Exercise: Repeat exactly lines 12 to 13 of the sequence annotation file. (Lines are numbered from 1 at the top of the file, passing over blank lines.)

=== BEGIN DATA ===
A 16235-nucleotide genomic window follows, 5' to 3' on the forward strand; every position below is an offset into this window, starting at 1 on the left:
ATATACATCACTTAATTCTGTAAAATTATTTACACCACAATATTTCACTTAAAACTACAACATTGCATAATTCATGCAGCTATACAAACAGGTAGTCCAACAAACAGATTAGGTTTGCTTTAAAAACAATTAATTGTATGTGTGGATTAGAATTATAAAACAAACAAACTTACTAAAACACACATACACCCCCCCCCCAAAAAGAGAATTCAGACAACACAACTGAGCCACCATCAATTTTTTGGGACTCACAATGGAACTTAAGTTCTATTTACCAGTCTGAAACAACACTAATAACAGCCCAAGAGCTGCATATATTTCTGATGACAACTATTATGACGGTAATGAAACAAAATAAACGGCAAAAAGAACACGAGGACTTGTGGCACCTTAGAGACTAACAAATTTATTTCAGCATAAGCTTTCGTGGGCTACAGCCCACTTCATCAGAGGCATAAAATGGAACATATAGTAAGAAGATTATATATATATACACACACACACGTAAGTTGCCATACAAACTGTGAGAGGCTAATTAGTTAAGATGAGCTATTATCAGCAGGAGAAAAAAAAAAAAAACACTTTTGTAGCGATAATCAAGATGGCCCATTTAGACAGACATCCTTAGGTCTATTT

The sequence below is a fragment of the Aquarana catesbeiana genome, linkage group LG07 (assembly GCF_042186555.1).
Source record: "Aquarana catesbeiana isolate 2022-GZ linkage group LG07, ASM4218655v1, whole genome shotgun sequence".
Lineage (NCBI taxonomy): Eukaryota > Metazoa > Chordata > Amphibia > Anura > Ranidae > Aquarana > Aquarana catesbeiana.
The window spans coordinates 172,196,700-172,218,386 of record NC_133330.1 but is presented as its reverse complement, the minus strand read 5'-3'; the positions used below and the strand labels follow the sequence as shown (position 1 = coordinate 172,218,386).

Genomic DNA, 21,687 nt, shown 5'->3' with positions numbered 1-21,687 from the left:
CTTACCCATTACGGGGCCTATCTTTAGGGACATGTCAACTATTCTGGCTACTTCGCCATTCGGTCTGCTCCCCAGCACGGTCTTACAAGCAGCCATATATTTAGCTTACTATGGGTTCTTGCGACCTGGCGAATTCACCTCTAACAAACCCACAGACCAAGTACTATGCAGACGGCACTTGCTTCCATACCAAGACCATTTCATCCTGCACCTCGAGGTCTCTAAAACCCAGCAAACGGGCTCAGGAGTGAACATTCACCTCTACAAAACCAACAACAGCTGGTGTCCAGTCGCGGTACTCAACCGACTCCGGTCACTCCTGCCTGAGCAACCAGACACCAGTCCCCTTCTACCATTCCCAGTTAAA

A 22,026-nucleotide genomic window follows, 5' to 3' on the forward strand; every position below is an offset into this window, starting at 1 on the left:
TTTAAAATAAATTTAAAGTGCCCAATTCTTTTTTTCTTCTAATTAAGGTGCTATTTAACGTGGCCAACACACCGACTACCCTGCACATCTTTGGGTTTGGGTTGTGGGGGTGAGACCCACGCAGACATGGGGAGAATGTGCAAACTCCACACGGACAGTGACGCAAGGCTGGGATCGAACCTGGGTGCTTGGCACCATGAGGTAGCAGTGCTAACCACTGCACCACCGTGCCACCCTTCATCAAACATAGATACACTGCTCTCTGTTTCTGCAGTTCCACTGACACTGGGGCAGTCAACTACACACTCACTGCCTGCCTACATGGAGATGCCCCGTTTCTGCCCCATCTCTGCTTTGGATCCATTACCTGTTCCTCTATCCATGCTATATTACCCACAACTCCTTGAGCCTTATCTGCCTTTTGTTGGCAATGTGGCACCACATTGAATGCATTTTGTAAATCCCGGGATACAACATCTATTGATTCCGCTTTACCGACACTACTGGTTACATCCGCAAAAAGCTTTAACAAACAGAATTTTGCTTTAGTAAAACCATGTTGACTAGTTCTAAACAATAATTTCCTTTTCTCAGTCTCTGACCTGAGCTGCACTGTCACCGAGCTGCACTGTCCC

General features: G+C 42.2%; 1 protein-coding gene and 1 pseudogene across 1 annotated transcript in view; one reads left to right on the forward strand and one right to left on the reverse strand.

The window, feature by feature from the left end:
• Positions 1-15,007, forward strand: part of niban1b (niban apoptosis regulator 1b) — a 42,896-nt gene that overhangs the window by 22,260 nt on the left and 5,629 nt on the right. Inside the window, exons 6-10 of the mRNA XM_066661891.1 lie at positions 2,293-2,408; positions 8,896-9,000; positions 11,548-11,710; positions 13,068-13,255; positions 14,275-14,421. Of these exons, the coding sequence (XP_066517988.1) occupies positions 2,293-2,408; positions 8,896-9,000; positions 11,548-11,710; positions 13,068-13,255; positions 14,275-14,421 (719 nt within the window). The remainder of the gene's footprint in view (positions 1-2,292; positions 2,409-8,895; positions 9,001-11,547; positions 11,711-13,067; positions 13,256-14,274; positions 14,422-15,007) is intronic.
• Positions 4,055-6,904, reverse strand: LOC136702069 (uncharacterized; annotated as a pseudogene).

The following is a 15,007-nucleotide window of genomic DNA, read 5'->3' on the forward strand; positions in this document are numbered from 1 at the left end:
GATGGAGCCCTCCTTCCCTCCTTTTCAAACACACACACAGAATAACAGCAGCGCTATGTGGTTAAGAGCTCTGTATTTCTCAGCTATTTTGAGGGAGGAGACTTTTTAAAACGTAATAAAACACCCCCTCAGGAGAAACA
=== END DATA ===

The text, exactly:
The window, feature by feature from the left end:
• Positions 1-15,007, forward strand: part of niban1b (niban apoptosis regulator 1b) — a 42,896-nt gene that overhangs the window by 22,260 nt on the left and 5,629 nt on the right. Inside the window, exons 6-10 of the mRNA XM_066661891.1 lie at positions 2,293-2,408; positions 8,896-9,000; positions 11,548-11,710; positions 13,068-13,255; positions 14,275-14,421. Of these exons, the coding sequence (XP_066517988.1) occupies positions 2,293-2,408; positions 8,896-9,000; positions 11,548-11,710; positions 13,068-13,255; positions 14,275-14,421 (719 nt within the window). The remainder of the gene's footprint in view (positions 1-2,292; positions 2,409-8,895; positions 9,001-11,547; positions 11,711-13,067; positions 13,256-14,274; positions 14,422-15,007) is intronic.